Aeroplanes have a certain allure for anyone who doesn't fly regularly. The immaculate flight attendants, miniature television screens and even the ready-to-go meals somehow bring a little extra magic to being transported through the air in a massive metal tube. The plane's exterior however, may not be of the greatest interest to passengers, unless of course your inflight movie is interrupted by the foreboding seatbelt sign and an oxygen mask dropping onto your lap. You might be surprised then to know that in an effort to delight passengers, airlines spend billions of pounds on designs for the little fin at the back of a plane.
Tail fins, or empennage for the aviation enthusiasts out there, have come to be considered something of an objet d'art and a symbol of identity. British Airways' 1919 debut saw planes take to flight in all their imperial glory with Union Jack tail fins gracing the skies. This patriotism lasted almost 90 years before being grounded in favour of progress and change. The late 1990's became known for more than just Y2K and Dolly the clone sheep; British Airways reached for new heights with a range of diverse, cosmopolitan tail fins.
British Airways had high hopes for their global, ethnically-orientated tail fins. The designs took off to a bumpy start, however, with Margaret Thatcher turning up her nose and covering one of the miniature plane replicas with her very own handkerchief.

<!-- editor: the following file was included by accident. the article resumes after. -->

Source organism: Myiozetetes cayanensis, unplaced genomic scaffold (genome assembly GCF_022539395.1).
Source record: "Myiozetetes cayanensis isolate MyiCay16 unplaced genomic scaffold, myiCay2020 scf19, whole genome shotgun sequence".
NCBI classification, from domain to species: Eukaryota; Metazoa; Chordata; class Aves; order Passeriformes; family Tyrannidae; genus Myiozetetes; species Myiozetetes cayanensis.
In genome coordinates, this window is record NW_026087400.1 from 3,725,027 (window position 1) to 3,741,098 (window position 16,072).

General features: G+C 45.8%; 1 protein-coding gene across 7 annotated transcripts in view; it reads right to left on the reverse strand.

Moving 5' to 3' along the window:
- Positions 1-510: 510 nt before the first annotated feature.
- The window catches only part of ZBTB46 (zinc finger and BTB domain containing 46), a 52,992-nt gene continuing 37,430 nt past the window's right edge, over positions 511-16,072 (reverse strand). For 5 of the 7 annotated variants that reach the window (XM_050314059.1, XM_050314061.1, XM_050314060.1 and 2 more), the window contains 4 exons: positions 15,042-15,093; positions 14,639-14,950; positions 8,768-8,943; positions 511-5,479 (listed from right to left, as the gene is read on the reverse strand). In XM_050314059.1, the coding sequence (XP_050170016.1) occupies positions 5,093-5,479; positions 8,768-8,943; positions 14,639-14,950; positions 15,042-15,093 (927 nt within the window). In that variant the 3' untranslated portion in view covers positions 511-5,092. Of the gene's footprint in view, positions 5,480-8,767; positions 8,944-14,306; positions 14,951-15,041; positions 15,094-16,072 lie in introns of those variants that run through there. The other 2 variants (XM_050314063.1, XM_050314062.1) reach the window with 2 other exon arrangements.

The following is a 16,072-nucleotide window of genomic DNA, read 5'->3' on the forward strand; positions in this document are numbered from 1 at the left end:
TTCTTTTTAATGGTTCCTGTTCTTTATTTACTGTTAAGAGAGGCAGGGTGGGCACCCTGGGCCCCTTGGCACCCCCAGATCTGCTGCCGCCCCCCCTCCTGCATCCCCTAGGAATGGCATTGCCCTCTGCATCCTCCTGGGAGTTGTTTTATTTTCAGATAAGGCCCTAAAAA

Now we're not saying that Aunt Maggie had anything to do with it, but the new ‘arty' planes adorned the sky for only a few short years before plummeting to their death under the hand of what can only be seen as a symbol of national purification.
2011 marked the return to true 'britishness' and a new line of Union Jacked-up tail fins.
Airlines around the world are putting tail fins to good use (not that helping to direct the plane isn't a worthy purpose) and adding some artistic flare to their fleet. So on your next flight, we can't guarantee that you'll have enough leg-room, your food will be amazing or that you won't be coughed on by a heavy-set individual who's taken the opportunity to air their feet, but just maybe you'll notice the artwork trailing through the sky. Here are some of the best tail fins to look out for:
Images courtesy of airlinepost.commore blog posts